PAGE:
pan_logoI’m sorry for the JTA. In these hard times, the government wants to cut teachers’ pay! That can’t be right all. I certainly understand why Doran Dixon and Paul Adams had to protest. You can’t carelessly allow a mongrel dog to rush you and try to bite you all over. You have to shoo the dog! Worse if the dog looks as if it’s on cocaine! Dixon said the JTA is no pussy cat that’s  afraid  of mongrel dogs.

Cats and dogs aren’t equally lucky.  The government  can do and say anything it wants. But teachers mustn’t say anything.   They just have to put up with it.  That can’t be right. Even the Bible says you mustn’t provoke your children to wrath. Hell, no!  And the  JTA isn’t the government’s little child.  Teachers are adults. They have the right to speak out.

images-3In our Jamaican language we love to use metaphors and similes to describe how we feel. And I don’t want anyone to make the mistake of telling of me that  ‘metaphor’ and ‘simile’ are not really  Jamaican words. If English can steal so many words from Greek, Latin, French, not to mention our own Jamaican language, why can’t we steal too? Furthermore, we don’t need to use a label to define how we use language. We don’t have to say, ‘This is a metaphor’.  We just do it.

When Paul Adams says, “The minister must be temporarily injected by cocaine”, that’s a metaphor. How can he know if the minister is really on drugs? He doesn’t mean it literally.  What he’s actually saying is that the minister sounds as if he’s not thinking straight.  He’s lost it. Or, as we say in another  metaphor, it’s as if a spirit is stalking him.  The minister isn’t behaving normally.

‘PAGE 2′ MONGREL

In exactly the same way,  when Dixon provocatively used the word mongrel, he was angry.  And he had every right to be.  And he knew exactly what he was doing. You mightn’t  like the metaphor he used. But you have to concede  he did make his point. The best joke, though, is that in Jamaica, canine mongrels and human mongrels are  very  different breeds. Canine mongrels have no pedigree.  And there are lots of proverbs about those low-class mongrels. For instance, “If you take pity on a hungry dog  it will turn on you and bite you.”

images-9Now, human mongrels are a completely different story. They are high-class breeds.  They are the elite of Jamaican society.  Look on ‘Page 2′ in the tabloid newspaper.  There you’ll find lots of  human mongrels, both male and female.  They are mixed breed.  They are not fully black; and they are not fully white. They are not fully Chinese or fully Indian. They are a little of this and a little of that.  They are  ‘out of many, one person’.  They are the genuine, top-class  Jamaicans. And lots of ‘pure’ black people love to mix with them and get on as if they, too, are really mongrels.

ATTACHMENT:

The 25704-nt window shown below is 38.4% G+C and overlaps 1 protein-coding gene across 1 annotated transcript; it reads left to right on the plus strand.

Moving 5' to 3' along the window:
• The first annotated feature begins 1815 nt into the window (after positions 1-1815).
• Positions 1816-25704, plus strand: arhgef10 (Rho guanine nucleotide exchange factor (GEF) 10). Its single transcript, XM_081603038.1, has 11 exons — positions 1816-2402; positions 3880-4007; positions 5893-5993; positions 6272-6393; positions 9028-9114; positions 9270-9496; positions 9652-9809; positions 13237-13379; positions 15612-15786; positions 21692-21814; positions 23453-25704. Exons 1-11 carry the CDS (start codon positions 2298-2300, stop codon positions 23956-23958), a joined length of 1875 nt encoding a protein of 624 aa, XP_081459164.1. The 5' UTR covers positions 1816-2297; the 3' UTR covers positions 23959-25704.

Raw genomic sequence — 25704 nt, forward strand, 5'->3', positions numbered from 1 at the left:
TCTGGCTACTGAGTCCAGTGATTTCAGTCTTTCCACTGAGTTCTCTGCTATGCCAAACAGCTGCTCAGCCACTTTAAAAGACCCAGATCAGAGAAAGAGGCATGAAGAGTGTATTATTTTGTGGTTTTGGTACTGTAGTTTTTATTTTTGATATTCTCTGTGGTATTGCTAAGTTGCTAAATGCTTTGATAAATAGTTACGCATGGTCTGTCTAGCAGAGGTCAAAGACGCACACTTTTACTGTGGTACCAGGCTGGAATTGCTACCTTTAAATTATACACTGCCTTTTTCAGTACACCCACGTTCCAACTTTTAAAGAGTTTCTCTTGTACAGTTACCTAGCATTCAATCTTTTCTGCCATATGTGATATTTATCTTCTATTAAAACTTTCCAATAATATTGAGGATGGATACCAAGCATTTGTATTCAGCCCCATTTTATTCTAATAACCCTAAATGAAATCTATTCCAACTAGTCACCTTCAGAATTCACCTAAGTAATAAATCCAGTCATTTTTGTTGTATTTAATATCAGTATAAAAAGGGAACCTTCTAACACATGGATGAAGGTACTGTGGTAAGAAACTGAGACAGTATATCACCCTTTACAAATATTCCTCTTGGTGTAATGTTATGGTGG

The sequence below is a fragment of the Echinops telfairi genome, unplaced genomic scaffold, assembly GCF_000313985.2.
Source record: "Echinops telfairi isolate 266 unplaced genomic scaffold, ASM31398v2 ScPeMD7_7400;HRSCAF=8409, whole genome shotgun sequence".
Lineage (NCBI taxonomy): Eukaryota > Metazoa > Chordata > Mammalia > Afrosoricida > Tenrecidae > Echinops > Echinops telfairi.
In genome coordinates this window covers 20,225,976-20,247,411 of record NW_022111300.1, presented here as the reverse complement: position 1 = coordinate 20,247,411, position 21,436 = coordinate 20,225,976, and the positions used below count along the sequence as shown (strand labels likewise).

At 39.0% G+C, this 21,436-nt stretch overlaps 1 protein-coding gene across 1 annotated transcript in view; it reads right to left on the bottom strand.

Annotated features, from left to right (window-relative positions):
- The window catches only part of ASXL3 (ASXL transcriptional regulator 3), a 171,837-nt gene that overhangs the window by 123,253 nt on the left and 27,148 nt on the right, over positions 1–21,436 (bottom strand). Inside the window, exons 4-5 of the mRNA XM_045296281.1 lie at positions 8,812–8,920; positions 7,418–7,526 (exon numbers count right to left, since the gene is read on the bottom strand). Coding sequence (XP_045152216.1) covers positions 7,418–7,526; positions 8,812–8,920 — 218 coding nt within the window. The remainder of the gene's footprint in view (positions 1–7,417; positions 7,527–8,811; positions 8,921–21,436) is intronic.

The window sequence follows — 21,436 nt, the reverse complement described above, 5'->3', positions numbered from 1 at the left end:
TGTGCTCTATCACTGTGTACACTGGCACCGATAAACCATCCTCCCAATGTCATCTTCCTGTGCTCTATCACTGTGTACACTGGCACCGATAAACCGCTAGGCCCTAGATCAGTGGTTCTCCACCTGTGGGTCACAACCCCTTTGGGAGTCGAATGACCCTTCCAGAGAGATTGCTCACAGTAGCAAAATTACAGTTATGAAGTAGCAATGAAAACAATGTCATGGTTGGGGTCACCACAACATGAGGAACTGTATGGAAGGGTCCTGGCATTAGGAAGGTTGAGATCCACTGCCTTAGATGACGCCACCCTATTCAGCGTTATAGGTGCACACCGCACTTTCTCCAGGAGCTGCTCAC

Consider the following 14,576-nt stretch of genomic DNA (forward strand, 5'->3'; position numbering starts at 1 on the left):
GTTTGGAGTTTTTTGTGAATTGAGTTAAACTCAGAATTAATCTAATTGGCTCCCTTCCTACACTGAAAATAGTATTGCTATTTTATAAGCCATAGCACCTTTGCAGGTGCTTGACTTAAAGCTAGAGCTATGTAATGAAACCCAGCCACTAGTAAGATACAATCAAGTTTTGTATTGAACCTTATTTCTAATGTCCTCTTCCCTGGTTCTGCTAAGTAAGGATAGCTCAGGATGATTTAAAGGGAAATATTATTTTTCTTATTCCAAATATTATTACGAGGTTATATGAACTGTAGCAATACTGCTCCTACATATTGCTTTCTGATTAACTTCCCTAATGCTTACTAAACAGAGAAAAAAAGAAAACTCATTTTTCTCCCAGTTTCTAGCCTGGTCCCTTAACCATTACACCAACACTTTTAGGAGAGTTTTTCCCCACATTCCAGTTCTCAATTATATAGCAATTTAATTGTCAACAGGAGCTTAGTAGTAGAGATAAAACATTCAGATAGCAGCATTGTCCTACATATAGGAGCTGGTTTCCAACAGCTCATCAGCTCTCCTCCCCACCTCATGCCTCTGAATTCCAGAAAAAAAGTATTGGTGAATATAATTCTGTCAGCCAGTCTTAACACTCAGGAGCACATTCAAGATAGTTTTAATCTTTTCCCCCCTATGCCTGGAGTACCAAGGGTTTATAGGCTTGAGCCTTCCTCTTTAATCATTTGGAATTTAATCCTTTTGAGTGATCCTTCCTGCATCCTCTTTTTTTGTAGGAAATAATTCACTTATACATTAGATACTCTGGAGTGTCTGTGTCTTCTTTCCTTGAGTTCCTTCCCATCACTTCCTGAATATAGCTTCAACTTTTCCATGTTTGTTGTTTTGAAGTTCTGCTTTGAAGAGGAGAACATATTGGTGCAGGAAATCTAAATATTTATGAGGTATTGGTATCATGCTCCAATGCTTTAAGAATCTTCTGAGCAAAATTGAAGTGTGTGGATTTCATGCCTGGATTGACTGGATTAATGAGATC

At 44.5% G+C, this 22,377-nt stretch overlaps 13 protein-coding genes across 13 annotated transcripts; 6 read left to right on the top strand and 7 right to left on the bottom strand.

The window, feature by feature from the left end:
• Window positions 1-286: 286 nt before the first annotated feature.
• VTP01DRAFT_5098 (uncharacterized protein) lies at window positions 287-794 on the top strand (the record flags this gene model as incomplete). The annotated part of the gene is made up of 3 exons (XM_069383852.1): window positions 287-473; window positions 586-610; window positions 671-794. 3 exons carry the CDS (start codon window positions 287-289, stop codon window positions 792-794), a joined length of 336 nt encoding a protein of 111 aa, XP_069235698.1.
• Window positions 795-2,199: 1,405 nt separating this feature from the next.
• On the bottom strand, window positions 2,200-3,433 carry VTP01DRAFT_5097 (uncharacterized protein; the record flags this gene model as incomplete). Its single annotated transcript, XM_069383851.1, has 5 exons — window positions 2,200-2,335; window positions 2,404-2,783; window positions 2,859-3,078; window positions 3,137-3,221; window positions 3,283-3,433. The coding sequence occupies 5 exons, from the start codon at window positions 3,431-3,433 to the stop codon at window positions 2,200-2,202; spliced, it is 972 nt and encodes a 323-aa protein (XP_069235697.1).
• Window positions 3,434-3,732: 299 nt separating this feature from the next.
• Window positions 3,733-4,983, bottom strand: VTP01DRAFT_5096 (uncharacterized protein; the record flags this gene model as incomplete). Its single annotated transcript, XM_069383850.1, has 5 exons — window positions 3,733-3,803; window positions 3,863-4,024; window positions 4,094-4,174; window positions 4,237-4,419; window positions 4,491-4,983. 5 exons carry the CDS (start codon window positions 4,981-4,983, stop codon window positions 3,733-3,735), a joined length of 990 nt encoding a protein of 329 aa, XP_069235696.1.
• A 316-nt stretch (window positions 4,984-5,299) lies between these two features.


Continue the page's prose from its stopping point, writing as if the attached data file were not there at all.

Anyhow I don’t  know which breed of mongrel Dixon was  talking about. Quite contradictorily, it could go both ways in this case. If I were the minister, I would just go with  the human mongrel and  not bother to get upset. After all, every dog has its day and every cat its own time.

 

Every Hoe Have Dem Stick A Bush

hoeThere are two spelling systems used for the Jamaican language below.  The first, which I call  ‘chaka-chaka’, is based on English spelling.  The second,  ‘prapa-prapa’, is the specialist phonetic system designed by the linguist Frederic Cassidy.  It has been slightly amended by the Jamaican Language Unit at the University of the West Indies, Mona. After the two Jamaican versions, there’s an English translation.

CHAKA-CHAKA SPELLING

soulmateA so old-time people seh. An a no so-so farm work dem dida talk bout. A man an woman business. Everybody have fi dem owna match. Hoe an stick wi find dem one anodder.

But tings an times change. Inna dis ya time, an a long time now, a no ongle hoe a look fi dem stick; an stick a look fi dem hoe. Stick a look fi stick; an hoe a look fi hoe. An some stick an hoe a look fi stick, hoe, front-end loader, backhoe, all kind a farm tool fi do di work, wid hand an machine!

images-2A no no problem fi me if di stick an di hoe dem join up ascorden to fi dem preference. Mi no business. A fi dem business. Di big problem a when di stick an di hoe hitch on pon one anodder an dem no match.  Last week Sunday, mi get one distressful email from one woman. Mek mi call her Precious. She did have one boyfriend fi 14 year. An she come fi find out seh im dida stick on pon one next man. She never know seh fi im stick never waahn no hoe.

Mi feel it fi her. Precious seh when she read di column, ”Straight’ Wives At Risk’, a di first time she bawl since April 10 when she mek up her mind fi lef di man. She seh, “I cried because you put into words what it feels like to know in the gut that he is on the down-low, but his logic, rhyme and reason play down every instinctive intuition I had.”

images-3Pon top a dat, even though Precious did suspect di man, she never decide her mind fi go do no HIV test. She fraid. She never waahn know seh she ketch anything from im. Yu see, dat a one a di big problem wid di low-down down-low man dem. If yu no careful, dem wi carry yu down wid dem. Yu gone under cover an yu fraid fi deal wid reality.

Anyhow, mi tell Precious fi bawl. Dat wi help wash off her heart. But so-so bawling not enough. Mi warn her seh she ha fi go do HIV test. An a no it one. A nuff more: herpes (1 & 2), hepatitis (B & C), gonorrhoea an syphilis. If yu tink bout all a di disease dem yu can ketch from sex – straight or bend up, wid or widout condom – yu mighta no bodder at all, at all.